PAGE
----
Physics Observing The Universe. revision. Observing the sky with the naked eye. Movement of celestial bodies. The sun appears to travel east-west across the sky once every 24hours. Sidereal Day.
Physics Observing The Universe
Observing the sky with the naked eye
Sidereal day is rotation to face original direction.
A solar day the rotation goes all the way back to face the Sun.
How does a telescope work?
The more powerful a convex lens, the more curved the surface.
Forming an image of an extended object
Ray 1.Arrives parallel to the Principal Axis – then passes through F.
Ray 2.Passes through the optical centre – undeviated.
Ray 3.Passes through F first – then emerges parallel to the Principal Axis.
Any other rays will be refracted to pass through the same image point.
Note that the top of the image is now below the Principal Axis.
Focal length of the objective lens
Focal length of the eyepiece lens
Remember- the more powerful a lens the shorter the focal length.
Simple telescopes are made of two converging lenses of different powers. The more powerful lens acts as the eyepiece.
Modern telescopes have very large mirrors to:
Produce a more defined/brighter/sharper image
See faint sources
Most astronomical telescopes have concave mirrors, not convex lenses as their objectives.
What are the objects we see in the night sky and how far away the are?
An hour can be broken into 60 divisions called minutes
A degree can be broken into 60 divisions called minutes. They are written as ‘ eg 20’
Each minute can be broken into divisions called seconds. They are written ‘’ eg 20’’
Each minute can be broken into 60 divisions called seconds
So as a fraction of a degree, 1 second is 1/3600 of a degree meaning there are 3600 seconds in a degree.
So as a fraction of an hour, 1 second is 1/3600 of an hour meaning there are 3600 seconds in an hour.
Measuring the distance to a star in a distant galaxy:
Look for a cepheid variable in the galaxy of interest.
Measure its observed brightness and its period of variation.
From the period, determine luminosity.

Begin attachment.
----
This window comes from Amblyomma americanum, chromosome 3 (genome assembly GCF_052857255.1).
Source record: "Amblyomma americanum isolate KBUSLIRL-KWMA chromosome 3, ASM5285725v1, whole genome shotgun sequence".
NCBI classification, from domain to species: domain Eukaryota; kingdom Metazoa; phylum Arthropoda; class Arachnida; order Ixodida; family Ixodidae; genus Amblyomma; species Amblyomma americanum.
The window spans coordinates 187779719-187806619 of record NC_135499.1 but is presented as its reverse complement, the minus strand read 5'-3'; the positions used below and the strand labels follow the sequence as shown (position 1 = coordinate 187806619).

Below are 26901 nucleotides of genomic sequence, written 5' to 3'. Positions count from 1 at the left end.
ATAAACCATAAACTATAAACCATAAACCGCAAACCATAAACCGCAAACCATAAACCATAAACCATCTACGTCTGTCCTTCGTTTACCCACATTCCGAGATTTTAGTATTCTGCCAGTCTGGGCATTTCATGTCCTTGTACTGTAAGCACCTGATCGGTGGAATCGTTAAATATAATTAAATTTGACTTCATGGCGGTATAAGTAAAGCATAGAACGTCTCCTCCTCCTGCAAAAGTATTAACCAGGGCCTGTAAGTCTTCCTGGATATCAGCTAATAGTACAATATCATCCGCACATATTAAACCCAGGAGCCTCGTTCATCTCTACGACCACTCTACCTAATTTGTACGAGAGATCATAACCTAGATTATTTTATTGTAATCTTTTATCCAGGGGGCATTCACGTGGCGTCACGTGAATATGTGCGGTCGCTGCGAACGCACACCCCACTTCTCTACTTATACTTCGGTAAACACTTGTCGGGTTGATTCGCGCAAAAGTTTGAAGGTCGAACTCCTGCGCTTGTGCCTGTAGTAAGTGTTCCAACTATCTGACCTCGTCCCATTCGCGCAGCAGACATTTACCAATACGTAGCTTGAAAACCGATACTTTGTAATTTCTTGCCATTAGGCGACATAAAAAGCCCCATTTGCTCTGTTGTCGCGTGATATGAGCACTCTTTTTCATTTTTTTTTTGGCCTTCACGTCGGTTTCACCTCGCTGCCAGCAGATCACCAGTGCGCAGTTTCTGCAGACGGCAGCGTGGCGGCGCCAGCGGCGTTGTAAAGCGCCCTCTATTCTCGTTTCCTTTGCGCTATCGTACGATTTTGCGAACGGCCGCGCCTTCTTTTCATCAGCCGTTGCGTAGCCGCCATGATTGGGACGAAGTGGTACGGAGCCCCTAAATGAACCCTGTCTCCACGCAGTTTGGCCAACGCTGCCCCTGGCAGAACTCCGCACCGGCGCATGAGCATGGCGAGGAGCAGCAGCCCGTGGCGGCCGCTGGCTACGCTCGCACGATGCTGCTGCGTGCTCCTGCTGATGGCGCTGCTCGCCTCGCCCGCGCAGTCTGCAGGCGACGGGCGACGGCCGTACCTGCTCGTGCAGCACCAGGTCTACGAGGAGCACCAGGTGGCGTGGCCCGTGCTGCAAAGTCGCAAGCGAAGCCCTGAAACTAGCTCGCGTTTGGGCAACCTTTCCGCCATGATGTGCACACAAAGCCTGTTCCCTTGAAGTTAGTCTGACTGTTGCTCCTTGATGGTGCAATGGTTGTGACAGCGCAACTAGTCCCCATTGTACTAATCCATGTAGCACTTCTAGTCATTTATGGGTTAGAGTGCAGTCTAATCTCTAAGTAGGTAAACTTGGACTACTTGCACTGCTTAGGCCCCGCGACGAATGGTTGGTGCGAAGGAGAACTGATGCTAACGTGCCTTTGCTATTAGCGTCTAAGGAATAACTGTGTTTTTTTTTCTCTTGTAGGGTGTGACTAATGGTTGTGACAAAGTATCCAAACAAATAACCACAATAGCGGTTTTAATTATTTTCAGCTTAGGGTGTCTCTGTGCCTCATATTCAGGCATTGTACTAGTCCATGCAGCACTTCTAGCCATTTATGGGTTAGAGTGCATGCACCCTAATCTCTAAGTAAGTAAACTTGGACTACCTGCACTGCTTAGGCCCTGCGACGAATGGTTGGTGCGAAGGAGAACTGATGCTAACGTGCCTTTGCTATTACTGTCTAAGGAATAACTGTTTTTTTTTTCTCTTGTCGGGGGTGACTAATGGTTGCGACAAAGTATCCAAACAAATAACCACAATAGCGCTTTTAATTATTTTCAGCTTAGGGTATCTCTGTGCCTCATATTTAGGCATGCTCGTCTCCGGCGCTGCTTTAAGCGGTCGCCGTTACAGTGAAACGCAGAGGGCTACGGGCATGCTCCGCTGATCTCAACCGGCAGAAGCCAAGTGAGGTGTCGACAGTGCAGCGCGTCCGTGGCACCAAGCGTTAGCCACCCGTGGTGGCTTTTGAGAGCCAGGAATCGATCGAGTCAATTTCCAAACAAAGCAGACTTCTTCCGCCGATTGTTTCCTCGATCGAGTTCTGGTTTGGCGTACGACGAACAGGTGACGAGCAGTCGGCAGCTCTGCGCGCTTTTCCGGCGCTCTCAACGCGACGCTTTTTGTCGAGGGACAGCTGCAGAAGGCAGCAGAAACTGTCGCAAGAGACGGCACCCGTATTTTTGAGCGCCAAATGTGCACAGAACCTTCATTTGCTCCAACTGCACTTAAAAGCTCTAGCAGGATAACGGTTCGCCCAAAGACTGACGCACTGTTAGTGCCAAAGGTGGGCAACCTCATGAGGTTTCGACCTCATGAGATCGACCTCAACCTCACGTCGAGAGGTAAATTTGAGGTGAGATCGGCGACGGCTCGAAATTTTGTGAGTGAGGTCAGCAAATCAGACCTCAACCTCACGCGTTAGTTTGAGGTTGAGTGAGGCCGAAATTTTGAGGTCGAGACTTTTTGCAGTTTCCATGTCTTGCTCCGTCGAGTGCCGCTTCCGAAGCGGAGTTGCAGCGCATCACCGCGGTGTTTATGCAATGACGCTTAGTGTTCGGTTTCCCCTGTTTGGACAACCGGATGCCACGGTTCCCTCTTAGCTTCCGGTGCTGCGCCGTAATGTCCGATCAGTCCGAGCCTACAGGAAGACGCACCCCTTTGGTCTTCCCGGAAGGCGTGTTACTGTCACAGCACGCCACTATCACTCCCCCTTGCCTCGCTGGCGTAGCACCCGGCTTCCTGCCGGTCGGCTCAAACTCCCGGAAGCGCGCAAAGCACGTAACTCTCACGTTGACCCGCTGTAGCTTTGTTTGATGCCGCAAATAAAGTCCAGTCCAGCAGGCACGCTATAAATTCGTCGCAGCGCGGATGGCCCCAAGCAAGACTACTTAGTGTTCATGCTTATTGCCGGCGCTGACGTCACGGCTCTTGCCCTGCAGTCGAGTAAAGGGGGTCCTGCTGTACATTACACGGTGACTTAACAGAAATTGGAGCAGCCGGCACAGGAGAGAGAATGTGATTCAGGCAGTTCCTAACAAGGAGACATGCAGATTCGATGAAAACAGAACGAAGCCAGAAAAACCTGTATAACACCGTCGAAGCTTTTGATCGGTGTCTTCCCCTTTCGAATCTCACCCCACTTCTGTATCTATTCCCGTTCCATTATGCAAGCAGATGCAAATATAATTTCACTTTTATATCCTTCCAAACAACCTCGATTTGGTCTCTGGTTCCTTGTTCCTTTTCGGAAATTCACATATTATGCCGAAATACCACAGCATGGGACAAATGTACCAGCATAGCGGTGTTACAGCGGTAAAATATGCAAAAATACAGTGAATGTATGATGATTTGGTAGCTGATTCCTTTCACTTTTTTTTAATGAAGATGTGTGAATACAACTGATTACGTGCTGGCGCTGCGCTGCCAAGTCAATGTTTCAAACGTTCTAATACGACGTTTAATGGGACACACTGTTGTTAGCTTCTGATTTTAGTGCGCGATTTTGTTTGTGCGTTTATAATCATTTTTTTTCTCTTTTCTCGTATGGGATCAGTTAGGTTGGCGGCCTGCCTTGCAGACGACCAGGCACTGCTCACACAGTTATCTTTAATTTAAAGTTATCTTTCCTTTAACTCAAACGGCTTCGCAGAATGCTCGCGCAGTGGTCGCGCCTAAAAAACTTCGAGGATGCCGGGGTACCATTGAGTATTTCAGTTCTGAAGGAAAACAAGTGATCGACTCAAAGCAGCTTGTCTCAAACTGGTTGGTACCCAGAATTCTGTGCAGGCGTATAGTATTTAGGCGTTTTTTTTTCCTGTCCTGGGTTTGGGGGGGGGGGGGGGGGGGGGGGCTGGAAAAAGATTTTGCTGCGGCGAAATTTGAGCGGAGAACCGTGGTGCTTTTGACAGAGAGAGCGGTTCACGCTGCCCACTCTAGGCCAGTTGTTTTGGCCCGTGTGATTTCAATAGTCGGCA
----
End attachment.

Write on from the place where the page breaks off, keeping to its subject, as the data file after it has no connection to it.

Knowing both the luminosity and the intensity of its light at the telescope, calculate the distance of the star.
He challenged Shapley’s claim about the universe.
Curtis was studying ‘spiral nebulae’ rather than globular clusters.
He felt that they were distant objects- galaxies on their own.
Was proved correct by Hubble’s discovery of the Andromeda galaxy.
Hubble used the data from cepheids to determine the distances to galaxies.
He discovered that all galaxies appeared to be moving away from us.
There spectrum has been redshifted.
The more distant the galaxy the faster the rate of recession.
Speed of recession = Hubble Constant X distance
The first time Hubble estimated the constant he found it to be 500km/s. With more reliable data from the HST the current excepted value is 72 ± 8 km/s-1Mpc-1
A closed Universe
An open Universe
What are stars?
All hot objects(including stars) emit a continuous range of electromagnetic radiation, whose luminosity and peak frequency increases with temperature.
A hydrogen atom has:
1 proton in the nucleus
1 electron (in the first shell)
The atom does have other shells too …
but they are all empty …
most of the time.
Why does the electron normally occupy the innermost shell?
The innermost shell has the lowest energy. The electron drops down through the shells, losing energy as it goes, until it has the lowest possible energy.
Each shell represents a specific level of electron energy.
In Physics we refer to the shells as ENERGY LEVELS.
I’m very excited!
Taking a closer look at the first 4 energy levels..
I’m excited now!
Excitation and de-excitation
I’m even more excited!
Energy change = -0.9 - (-13.6) = 12.7 units
Energy change = -0.9 - (-1.5) = 0.6 units
Energy change = -1.5 - (-13.6) = 12.1 units
In each case the energy is emitted as photons of light.
Most very hot objects will emit a continuous spectrum.
Hot gases emit only those colours which correspond to the energy released by de-excitation. A line EMISSION spectrum
But a cold gas would absorb exactly the same colours because they have just the right energy to jump up to higher energy levels (excitation).
A line ABSORPTION spectrum